The state of privacy in the current world is absolutely reprehensible, not because so much privacy-sensitive information is being collected, but because so much information is being collected and used without mutually agreeable compensation being arranged for the source of the information. Instead, entities, mostly corporations, are abusing their positions to effectively force people to cede this information for no benefit whatsoever, and with little or no effective ability to just opt-out of the collection entirely if the collecting entity is unwilling to meet the price set by the information owner. Further, there is no acknowledgement of the increased value of information as it combined with other bits. This is basically large-scale theft, in many cases theft of information that has value transcending mere money.
To go back to the argument that started this all, ``If I'm doing nothing wrong, I don't need privacy'' (section 8.3.2), what an incredibly simplistic and naive view of privacy that exemplifies! It would be nice if we could simplify privacy down to only ``hiding crimes'' and make a hard-and-fast judgement on privacy that applies for all, but it just doesn't work in the real world. ``Hiding crimes'' is only one rather small aspect of the whole of privacy, and it's not even a very interesting one in the final analysis. It's just a particular case involving high levels of harm, which isn't that unusual as many other privacy violations can include similar levels of harm without involving crime; ask anybody who has had to recover from identity theft how much fun that is. It is incredibly short-sighted to take that small aspect of privacy and try to extend it to cover all cases.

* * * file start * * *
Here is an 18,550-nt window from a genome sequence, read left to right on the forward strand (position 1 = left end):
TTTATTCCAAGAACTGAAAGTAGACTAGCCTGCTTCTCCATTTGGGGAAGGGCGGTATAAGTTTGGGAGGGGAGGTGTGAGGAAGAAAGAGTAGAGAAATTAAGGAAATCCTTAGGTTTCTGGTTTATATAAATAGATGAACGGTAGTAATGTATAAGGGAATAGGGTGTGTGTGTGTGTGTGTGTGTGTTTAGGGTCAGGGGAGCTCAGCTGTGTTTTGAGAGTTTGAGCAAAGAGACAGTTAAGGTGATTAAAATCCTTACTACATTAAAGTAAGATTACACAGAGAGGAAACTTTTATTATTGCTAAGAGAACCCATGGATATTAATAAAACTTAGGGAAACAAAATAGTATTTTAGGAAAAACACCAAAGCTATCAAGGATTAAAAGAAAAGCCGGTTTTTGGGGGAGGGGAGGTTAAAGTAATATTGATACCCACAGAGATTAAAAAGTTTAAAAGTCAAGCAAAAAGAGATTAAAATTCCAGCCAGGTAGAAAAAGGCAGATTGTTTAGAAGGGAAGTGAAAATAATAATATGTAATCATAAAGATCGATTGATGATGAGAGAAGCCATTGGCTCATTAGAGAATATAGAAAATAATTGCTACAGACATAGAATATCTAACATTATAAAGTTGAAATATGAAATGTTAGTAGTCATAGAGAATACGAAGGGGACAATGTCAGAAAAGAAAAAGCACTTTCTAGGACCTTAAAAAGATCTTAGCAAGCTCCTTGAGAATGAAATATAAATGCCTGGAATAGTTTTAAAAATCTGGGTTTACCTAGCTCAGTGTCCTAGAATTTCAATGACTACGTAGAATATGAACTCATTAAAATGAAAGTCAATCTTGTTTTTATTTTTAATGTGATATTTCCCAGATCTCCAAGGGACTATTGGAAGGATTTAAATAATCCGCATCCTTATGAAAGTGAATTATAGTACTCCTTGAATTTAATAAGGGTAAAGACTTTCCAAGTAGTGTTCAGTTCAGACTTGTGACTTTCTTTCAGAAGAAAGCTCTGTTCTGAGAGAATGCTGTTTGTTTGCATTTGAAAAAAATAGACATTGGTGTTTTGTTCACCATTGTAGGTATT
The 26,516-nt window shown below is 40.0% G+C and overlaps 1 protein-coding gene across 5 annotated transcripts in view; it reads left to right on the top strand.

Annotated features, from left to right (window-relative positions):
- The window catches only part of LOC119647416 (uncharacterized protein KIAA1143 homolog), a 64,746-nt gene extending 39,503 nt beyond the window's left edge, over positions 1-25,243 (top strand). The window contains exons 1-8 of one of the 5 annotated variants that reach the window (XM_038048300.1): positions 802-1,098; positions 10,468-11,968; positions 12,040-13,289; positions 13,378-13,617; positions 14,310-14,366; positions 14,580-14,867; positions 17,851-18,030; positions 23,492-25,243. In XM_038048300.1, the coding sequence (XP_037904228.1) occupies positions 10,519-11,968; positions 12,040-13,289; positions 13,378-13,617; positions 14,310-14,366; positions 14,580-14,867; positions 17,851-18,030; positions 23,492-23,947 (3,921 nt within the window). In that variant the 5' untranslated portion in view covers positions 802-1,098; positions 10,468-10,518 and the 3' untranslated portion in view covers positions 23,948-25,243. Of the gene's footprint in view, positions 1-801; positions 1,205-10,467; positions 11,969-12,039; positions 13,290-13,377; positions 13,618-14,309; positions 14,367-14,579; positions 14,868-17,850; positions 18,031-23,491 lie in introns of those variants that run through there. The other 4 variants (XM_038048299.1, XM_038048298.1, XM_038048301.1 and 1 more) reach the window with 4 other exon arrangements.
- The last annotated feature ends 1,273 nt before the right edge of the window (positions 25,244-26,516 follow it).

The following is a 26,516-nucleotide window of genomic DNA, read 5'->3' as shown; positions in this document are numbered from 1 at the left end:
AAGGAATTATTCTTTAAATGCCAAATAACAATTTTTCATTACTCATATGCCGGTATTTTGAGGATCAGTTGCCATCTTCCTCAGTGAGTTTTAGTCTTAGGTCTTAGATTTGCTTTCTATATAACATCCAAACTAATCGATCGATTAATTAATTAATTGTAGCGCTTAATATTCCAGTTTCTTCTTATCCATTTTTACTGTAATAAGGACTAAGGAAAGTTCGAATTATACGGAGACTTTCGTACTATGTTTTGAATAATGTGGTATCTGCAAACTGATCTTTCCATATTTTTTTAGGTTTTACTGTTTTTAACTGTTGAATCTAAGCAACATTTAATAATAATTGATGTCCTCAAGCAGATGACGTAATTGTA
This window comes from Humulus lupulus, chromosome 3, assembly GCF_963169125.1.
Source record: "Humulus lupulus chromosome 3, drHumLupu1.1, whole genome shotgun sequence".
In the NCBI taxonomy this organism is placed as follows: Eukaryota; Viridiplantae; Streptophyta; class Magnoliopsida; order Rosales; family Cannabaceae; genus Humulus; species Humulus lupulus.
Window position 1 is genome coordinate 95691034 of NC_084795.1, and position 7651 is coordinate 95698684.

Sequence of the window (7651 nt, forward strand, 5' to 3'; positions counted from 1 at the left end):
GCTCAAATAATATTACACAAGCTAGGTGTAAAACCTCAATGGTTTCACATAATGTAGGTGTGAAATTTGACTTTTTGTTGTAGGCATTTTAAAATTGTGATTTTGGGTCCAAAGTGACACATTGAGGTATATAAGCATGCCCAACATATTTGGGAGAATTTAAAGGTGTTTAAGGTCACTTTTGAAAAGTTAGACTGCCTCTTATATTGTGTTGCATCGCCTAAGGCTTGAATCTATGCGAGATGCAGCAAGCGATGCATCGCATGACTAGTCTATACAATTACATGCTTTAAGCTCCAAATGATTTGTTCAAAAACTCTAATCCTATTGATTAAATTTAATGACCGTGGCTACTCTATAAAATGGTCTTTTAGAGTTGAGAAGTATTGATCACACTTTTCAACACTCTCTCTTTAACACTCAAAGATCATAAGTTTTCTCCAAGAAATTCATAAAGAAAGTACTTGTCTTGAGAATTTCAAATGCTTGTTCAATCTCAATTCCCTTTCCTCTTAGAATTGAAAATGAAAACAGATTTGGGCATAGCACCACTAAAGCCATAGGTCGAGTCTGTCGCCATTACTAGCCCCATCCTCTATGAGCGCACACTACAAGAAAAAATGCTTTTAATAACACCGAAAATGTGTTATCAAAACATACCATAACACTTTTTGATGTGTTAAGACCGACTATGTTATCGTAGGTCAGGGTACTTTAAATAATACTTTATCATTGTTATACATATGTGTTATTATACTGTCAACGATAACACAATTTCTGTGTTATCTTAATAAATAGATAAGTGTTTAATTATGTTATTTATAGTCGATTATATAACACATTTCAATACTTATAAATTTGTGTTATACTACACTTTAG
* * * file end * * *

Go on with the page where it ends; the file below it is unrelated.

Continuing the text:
It is equally foolhardy to force one person's values onto all, as it would be foolhardy to do so in the monetary arena. Some people may value their privacy so little that they are effectively willing to give everything away, but that does not imply that that is necessarily true for everyone. (I wonder how many people truly don't value their privacy, and how many people would suddenly value it if a fair market arose that would pay you a fair price for your privacy-sensitive information. ) One of the Great Truths of Life is that people value things differently; this is a very important part of life and can not be simply waved away just because you only see your own viewpoint, and thus see only one value for things.
In fact, another way of phrasing my rebuttal to the ``If I'm doing nothing wrong, I don't need privacy'' line is based on pure economics: When your privacy is violated without mutually agreeable compensation, you are quite literally being stolen from. If you don't really care about privacy, that's fine, but you should still be compensated for the information being taken from you. You are literally losing value measurable in dollars in today's anarchic environment every time your privacy is invaded.